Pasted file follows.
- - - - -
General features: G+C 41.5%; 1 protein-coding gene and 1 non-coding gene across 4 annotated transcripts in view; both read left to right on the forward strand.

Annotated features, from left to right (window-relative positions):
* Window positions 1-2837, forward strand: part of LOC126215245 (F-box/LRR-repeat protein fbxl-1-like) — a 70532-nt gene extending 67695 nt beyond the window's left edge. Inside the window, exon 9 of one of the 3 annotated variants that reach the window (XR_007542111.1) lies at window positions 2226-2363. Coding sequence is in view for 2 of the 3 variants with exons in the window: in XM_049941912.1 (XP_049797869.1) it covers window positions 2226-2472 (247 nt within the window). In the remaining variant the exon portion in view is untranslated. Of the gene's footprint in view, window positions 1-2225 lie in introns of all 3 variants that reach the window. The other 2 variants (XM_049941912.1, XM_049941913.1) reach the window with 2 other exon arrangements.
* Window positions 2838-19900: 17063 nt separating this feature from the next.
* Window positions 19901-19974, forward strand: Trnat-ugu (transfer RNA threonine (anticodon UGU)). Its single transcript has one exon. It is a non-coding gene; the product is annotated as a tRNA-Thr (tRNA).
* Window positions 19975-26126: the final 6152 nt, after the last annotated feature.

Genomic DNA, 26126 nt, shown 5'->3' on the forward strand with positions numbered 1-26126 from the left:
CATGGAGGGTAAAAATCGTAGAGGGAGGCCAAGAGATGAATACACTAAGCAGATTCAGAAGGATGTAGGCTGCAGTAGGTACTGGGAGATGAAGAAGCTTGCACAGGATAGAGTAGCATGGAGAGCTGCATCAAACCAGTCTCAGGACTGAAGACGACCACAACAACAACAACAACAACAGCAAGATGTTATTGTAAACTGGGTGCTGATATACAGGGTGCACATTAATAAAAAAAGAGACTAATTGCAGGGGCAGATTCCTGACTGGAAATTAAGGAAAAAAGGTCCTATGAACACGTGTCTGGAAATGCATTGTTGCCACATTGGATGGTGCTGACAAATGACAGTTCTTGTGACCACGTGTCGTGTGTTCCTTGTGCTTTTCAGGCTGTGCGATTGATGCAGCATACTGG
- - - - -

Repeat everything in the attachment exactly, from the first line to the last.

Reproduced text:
General features: G+C 41.5%; 1 protein-coding gene and 1 non-coding gene across 4 annotated transcripts in view; both read left to right on the forward strand.

Annotated features, from left to right (window-relative positions):
* Window positions 1-2837, forward strand: part of LOC126215245 (F-box/LRR-repeat protein fbxl-1-like) — a 70532-nt gene extending 67695 nt beyond the window's left edge. Inside the window, exon 9 of one of the 3 annotated variants that reach the window (XR_007542111.1) lies at window positions 2226-2363. Coding sequence is in view for 2 of the 3 variants with exons in the window: in XM_049941912.1 (XP_049797869.1) it covers window positions 2226-2472 (247 nt within the window). In the remaining variant the exon portion in view is untranslated. Of the gene's footprint in view, window positions 1-2225 lie in introns of all 3 variants that reach the window. The other 2 variants (XM_049941912.1, XM_049941913.1) reach the window with 2 other exon arrangements.
* Window positions 2838-19900: 17063 nt separating this feature from the next.
* Window positions 19901-19974, forward strand: Trnat-ugu (transfer RNA threonine (anticodon UGU)). Its single transcript has one exon. It is a non-coding gene; the product is annotated as a tRNA-Thr (tRNA).
* Window positions 19975-26126: the final 6152 nt, after the last annotated feature.

Genomic DNA, 26126 nt, shown 5'->3' on the forward strand with positions numbered 1-26126 from the left:
CATGGAGGGTAAAAATCGTAGAGGGAGGCCAAGAGATGAATACACTAAGCAGATTCAGAAGGATGTAGGCTGCAGTAGGTACTGGGAGATGAAGAAGCTTGCACAGGATAGAGTAGCATGGAGAGCTGCATCAAACCAGTCTCAGGACTGAAGACGACCACAACAACAACAACAACAACAGCAAGATGTTATTGTAAACTGGGTGCTGATATACAGGGTGCACATTAATAAAAAAAGAGACTAATTGCAGGGGCAGATTCCTGACTGGAAATTAAGGAAAAAAGGTCCTATGAACACGTGTCTGGAAATGCATTGTTGCCACATTGGATGGTGCTGACAAATGACAGTTCTTGTGACCACGTGTCGTGTGTTCCTTGTGCTTTTCAGGCTGTGCGATTGATGCAGCATACTGG